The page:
PACKARD, T., W. CHEN, D. BLASCO, C. SAVENKOFF, A.F. VEZINA, R. TIAN, L. ST-AMAND, S.O. ROY, C. LOVEJOY, B. KLEIN, J.-C. THERRIAULT, L. LEGENDRE, R.G. INGRAM, 2000. Dissolved organic carbon in the Gulf of St. Lawrence. Deep-Sea Res., Part II , Top. Stud. Oceanogr., 47(3-4): 435-459 .

ST-AMAND, L., R. GAGNON, T.T. PACKARD, C. SAVENKOFF, 1999. Effects of inorganic mercury on the respiration and the swimming activity of shrimp larvae, Pandalus borealis. Comp. Biochem. Physiol., C: Pharmacol. Toxicol. Endocrinol., 122(1): 33-43 .

ROY, S.O., PACKARD, T.T., BERDALET, E., ST-AMAND, L., 1999. Impact of acetate, pyruvate, and physiological state on respiration and respiratory quotients in Pseudomonas nautica. Aquat. Microbiol. Ecol., 17: 105-110 .

PACKARD, T.T., E. BERDALET, D. BLASCO, S.O. ROY, L. ST-AMAND, B. LAGACÉ, K. LEE, J.-P. GAGNÉ, 1996. Oxygen consumption in the marine bacterium Pseudomonas nautica predicted from ETS activity and bisubstrate enzyme kinetics. J. Plankton Res., 18: 1819-1835 .

PACKARD, T., E. BERDALET, D. BLASCO, S.O. ROY, L. ST-AMAND, B. LAGACÉ, K. LEE, J.-P. GAGNÉ, 1996. CO2 production predicted from isocitrate dehydrogenase activity and bisubstrate enzyme kinetics in the marine bacterium Pseudomonas nautica. Aquat. Microbiol. Ecol., 11: 11-19 .

SAVENKOFF, C., L. ST-AMAND, P. OUELLET, T.T. PACKARD, 1995. An index of respiratory efficiency in the shrimp Pandalus borealis (Kroeyer) larvae. Can. Tech. Rep. Fish. Aquat. Sci., 2072, 26 p .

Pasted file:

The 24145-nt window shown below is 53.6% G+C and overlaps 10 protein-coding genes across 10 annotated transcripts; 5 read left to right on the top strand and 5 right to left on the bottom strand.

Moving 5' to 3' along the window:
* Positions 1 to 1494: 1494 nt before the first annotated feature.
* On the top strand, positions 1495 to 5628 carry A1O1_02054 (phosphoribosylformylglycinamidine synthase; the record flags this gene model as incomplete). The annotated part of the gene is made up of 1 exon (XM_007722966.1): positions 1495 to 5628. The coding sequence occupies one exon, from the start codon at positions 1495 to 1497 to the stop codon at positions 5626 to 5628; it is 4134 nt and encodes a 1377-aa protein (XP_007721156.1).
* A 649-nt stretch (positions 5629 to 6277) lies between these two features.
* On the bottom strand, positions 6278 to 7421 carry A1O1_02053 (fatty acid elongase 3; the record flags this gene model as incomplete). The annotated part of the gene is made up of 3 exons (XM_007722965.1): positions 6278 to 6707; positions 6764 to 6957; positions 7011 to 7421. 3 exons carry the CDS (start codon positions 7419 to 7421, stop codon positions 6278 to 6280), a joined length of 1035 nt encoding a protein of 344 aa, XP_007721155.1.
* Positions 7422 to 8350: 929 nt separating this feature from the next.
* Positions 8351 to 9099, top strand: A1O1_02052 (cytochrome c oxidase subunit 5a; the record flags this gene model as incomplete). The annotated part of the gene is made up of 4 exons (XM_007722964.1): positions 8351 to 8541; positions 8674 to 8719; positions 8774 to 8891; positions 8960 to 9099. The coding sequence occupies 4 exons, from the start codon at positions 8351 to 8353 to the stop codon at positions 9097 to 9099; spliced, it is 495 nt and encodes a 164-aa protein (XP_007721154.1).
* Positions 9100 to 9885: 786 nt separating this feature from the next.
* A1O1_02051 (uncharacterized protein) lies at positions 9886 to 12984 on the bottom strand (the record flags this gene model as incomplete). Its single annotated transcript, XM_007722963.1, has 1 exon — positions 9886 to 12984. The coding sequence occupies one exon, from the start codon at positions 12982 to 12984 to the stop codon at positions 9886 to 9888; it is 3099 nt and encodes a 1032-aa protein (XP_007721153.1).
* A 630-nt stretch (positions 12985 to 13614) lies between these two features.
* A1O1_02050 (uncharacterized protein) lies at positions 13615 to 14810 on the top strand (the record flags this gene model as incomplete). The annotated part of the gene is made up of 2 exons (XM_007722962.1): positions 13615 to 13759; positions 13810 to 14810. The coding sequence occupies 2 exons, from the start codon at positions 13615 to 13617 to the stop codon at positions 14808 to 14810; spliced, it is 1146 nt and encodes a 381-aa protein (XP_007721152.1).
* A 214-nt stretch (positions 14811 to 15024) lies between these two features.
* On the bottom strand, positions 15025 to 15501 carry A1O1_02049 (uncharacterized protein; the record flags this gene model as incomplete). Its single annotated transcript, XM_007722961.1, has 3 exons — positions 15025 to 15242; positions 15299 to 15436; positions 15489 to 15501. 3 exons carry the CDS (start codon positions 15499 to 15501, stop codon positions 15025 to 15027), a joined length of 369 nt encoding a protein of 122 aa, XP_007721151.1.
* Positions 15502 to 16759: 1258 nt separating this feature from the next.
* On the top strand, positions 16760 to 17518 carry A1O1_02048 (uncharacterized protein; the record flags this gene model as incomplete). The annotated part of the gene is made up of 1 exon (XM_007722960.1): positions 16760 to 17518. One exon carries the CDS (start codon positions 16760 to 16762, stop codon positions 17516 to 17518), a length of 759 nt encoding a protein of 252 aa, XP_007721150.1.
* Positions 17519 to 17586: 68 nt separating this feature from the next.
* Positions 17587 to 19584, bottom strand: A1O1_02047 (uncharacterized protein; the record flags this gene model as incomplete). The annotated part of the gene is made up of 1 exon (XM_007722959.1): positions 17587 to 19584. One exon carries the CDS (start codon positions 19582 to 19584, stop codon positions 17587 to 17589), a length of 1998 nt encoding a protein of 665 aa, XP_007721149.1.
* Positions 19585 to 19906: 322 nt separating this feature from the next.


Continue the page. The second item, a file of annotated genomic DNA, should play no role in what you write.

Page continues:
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Respiration (physiological and enzymatic potential), growth (dry-weight [DW], body and carapace lengths), and protein content were measured on the larval stages of the northern shrimp Pandalus borealis. The relationship between oxygen consumption and growth through the larval development was examined under controlled laboratory conditions of temperature and food mixture. Body and carapace lengths, as well as respiration (R) increased as a linear function of time (days) during larval development, whereas biomass, measured as dry-weight and protein content, and enzymatic potential respiration (ETSA) are best described as exponential functions of time during the experiment. There was a decreasing trend in the weight-specific respiration rate (dry-weight-based, QO2) during development from hatching to the last larval instar. We estimate that the zoeae of P. borealis require a minimum of 2.95 to 0.44 J mg DW-1 d-1 from the zoeae I stage to the megalopa stage. We propose that the R/ETSA ratio could be used as a quantitative index of the sensitivity of shrimp larvae to environmental stress. The first larval instar would be the most vulnerable, since respiration is close to the respiratory capacity. With growth, and the decrease of the R/ETSA ratio, the later larval instars had a higher potential to generate energy and to respond to environmental stress.